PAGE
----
In 2008, an article touting the benefits of world hunger for creating a cheap, motivated workforce was published on the United Nations’ website. The article resurfaced recently on Twitter and went viral; it was promptly taken down by the U.N. within 24 hours.
The crux of the article is that the elite class has a distinct motivation to not end world hunger, because if everyone is well-nourished, there may be no one willing to provide cheap labour and slave away at some of the most physically demanding and unpleasant jobs on the planet.
While the U.N. claimed the article was satire, its author denied that it was a satirical piece and said it was intended to raise awareness that some people benefit from the existence of hunger in the world.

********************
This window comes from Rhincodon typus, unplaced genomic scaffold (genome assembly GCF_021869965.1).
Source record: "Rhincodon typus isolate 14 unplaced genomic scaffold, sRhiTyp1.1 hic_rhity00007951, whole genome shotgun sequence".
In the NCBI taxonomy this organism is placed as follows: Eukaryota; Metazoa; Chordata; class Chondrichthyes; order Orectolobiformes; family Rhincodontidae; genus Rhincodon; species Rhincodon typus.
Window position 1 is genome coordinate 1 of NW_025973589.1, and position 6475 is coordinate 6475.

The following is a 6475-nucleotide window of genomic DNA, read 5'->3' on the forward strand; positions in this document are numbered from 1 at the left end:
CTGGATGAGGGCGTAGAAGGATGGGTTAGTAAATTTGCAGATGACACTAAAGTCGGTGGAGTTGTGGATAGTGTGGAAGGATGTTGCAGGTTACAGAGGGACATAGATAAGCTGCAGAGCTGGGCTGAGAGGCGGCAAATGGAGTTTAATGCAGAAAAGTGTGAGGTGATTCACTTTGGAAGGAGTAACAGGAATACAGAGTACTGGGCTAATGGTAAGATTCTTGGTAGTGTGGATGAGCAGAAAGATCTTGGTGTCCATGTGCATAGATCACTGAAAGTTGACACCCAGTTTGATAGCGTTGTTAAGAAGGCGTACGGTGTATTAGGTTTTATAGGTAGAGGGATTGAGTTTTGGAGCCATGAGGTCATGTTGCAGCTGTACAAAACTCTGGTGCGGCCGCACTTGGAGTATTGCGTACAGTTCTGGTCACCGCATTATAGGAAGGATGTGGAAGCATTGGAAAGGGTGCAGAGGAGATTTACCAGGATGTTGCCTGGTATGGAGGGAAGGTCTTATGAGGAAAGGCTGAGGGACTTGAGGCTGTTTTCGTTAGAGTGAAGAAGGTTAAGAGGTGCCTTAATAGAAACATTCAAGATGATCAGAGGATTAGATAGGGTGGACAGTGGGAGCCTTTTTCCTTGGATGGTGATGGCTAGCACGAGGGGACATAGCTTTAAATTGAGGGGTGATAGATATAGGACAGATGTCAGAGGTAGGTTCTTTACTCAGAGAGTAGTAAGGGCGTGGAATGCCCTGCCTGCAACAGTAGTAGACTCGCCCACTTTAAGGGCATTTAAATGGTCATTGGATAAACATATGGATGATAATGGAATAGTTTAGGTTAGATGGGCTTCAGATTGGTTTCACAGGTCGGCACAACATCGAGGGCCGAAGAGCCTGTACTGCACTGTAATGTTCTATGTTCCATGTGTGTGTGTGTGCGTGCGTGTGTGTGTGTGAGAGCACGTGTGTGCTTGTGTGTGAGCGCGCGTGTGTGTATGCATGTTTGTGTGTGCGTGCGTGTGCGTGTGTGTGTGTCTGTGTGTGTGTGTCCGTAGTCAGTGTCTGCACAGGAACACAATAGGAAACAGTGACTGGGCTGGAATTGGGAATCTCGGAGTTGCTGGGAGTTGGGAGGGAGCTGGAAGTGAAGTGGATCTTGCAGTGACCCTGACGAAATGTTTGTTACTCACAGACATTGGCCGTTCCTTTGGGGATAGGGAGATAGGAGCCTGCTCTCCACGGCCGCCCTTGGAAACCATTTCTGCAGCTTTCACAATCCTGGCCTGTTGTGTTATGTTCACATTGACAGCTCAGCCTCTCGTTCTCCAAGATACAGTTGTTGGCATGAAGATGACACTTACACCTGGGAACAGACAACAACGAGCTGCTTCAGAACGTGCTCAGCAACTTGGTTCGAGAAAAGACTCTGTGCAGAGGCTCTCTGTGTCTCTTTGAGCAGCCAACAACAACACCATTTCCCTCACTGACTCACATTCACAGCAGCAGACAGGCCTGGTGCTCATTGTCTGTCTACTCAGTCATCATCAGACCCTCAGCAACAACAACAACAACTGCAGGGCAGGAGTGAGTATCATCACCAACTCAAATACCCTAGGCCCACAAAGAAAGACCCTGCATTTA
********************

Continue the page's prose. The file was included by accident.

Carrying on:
What could be good about world hunger? Plenty, according to an article written by now-retired University of Hawaii professor of political science George Kent. The story first ran in 2008 and went largely unnoticed for more than a decade, even though it was, bizarrely, published on the United Nations’ website.1
It wasn’t until the article resurfaced on Twitter that it went viral — and was promptly taken down by the U.N. within 24 hours.2 In response, the UN Chronicle tweeted:3
“This article appeared in the UN Chronicle 14 years ago as an attempt at satire and was never meant to be taken literally. We have been made aware of its failures, even as satire, and have removed it from our site.”
Kent, however, who is now the deputy editor for World Nutrition magazine, told Newsbusters that this isn’t the case. “I never intended it as satire,” Kent said. “I did not hope that it would be read as praise for hunger. My main point was and still is that some people benefit from the existence of hunger in the world. That helps to explain why hunger is so persistent in many places.”4